The way to avoid mannerism, the way to write what shall not go out
 of fashion is to write sincerely to transcribe your doubt or regret
 or whatever state of mind, without the airs of a fine gentleman or
 great philosopher, without timidity or display, just as they lie in
 your consciousness, casting on God the responsibility of the facts.
 This is to dare. (Smith, 304-5)


This seems to be exactly the opposite of what Donne means. The double injunction "know and dare" ultimately derives from Plato's distinction between doing and knowing (to prattein kai gnonai [Timeaus, 72a]), the conjunction of which is the mark of wisdom. (16) A more immediate analog to Donne's poem, however, is Horace's verse epistle to Lollius Maximus, in which Horace exhorts his young friend, "Dare to be wise!" (sapere aude [Epistles I.ii.40])--an imperative cited by Montaigne and later taken up as a motto of the Enlightenment by Kant. But the bulk of Horace's epistle is given over to praising Odysseus as a useful exemplar of moral virtue, not because of his skeptical doubt or enlightened rationality, but because of his endurance, flexibility, and prudence (Rude, 78). The Greek word associated with Odysseus's daring is notparrhesia, blunt plainness, but something more suited to his many-sided character, tolma, a word that embraces meanings that range from passive suffering to virtuous action to hubristic recklessness (it is even used by Hellenistic rhetoricians to describe daring expressions) (Pucci, 47 and 78). With this Homeric and Horatian context in mind, it seems very unlikely that Donne's "dare" means "sincerely to transcribe" anything. He has just told Bedford that "Being and seeming is your equal care," thereby giving equal weight to being and seeming and refusing to subordinate the latter to the former. And despite Emerson's pretensions to timelessness, Donne's "being" brings into the active present the comically immortalized "bee" of line 25 (and "seeming" recalls "see" at the end of line 27). Bedford had been told earlier to "care not ... how low your praisers lie" (13), but we now learn that the security this implies does not mean she is without care. Her care should be to care equally about being and seeming.

A further indication that Donne's "dare" has little to do with either plainness or sincerity is that the next stanza begins with "But" (l. 34). The four stanzas that follow (34-42) introduce two new concepts--discretion and religion--that assume the moral significance vacated by the now absent terms "alchemy" and "honor" Donne introduces these key terms with a corresponding shift in syntax. These four stanzas affirm Josephine Miles's claim that Donne's poetry is uniquely dependent on logical connectives and that his poetry often falls into a characteristic "pattern of exuberant superlative questions and imperatives compellingly tempered by conditionals, adversatives, and straight denials" (291). If we just look at the tissue of connectives and adverbs in these stanzas, we get:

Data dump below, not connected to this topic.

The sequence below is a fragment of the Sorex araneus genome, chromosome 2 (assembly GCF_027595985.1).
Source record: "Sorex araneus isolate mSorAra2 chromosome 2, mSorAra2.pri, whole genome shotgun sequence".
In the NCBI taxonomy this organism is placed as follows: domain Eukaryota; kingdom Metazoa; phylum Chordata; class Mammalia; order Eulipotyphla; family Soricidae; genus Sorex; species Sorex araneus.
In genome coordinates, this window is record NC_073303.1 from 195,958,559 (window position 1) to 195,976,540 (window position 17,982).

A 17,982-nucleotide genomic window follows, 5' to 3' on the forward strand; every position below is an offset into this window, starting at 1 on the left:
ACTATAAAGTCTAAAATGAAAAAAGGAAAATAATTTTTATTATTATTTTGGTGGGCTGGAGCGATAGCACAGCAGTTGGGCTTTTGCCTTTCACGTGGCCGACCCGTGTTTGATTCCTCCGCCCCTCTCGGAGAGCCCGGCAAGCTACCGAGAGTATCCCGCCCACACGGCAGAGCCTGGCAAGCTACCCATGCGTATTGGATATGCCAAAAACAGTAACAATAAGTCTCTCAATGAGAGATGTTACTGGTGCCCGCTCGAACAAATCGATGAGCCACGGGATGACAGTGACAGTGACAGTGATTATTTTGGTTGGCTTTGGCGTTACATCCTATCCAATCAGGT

Lines 34-36 But ... and ... yet ... not ... nor 37-39 so ... not ... nor yet ... not ... nor 40-42 and so ... and ... how ... not 43-45 Nor ... and ... nor ... but.

If it is possible to be daringly concessive, I suppose that is what Donne is here. Lines 34-36 invoke the Aristotelian tripartite soul to claim that "growth" and "sense" "fly not" from "nor seek precedence" over "our reasons soul" interestingly granting syntactic agency to the two lower souls. The next stanza defines the obligations of discretion almost completely negatively: it must not "grudge a place" to zeal nor "keep none" nor "banish itself/nor religion" (38-39). This is inclusion by way of not excluding. It is only with the next stanza that Donne offers a positive assertion of the relationship between "Discretion" and "Religion": "these are one" The violence of this typical Donnean copulative is underscored by the etymology of his terms: "Discretion" derives from the Latin discernere, "to separate out" and "Religion" (in one etymology hazarded by Cicero [De dorno, 105]) from the Latin religare, "to bind or fasten together." But this stanza breaks the pattern slightly, using only one negative adverb in its concluding litotes: "her yea, is not her no" (42). It is unclear if each "her" has the same referent, but that is the point: discretion and religion "are one" (see Shami, "Donne on Discretion" and Lunderberg). The concluding "not her no" (42) signals a return to the strategy of the previous stanzas, and indeed the next stanza builds up to yet carefully qualifies the assertion, "wit must be it [i.e., religion]" We should not "solder still and knit" (l. 43) wit and religion; nor should we "dare to break them" (l. 44); nor should one be "colleague" (l. 45) to the other. Here we find two important words from earlier in the poem: "still" here emphasizing artificial rigidity and thus exactly opposing the transformative power of the earlier "stilling" (l. 11); and "dare to break," again adding a negative connotation, savoring almost of iconoclasm, to the earlier exhortation, "know and dare" (l. 33). It is almost as if Donne resorts to the simple copulative because other metaphors of cooperation--soldering, knitting, gathering together--are too fraught with connotations of rigidity or casualness.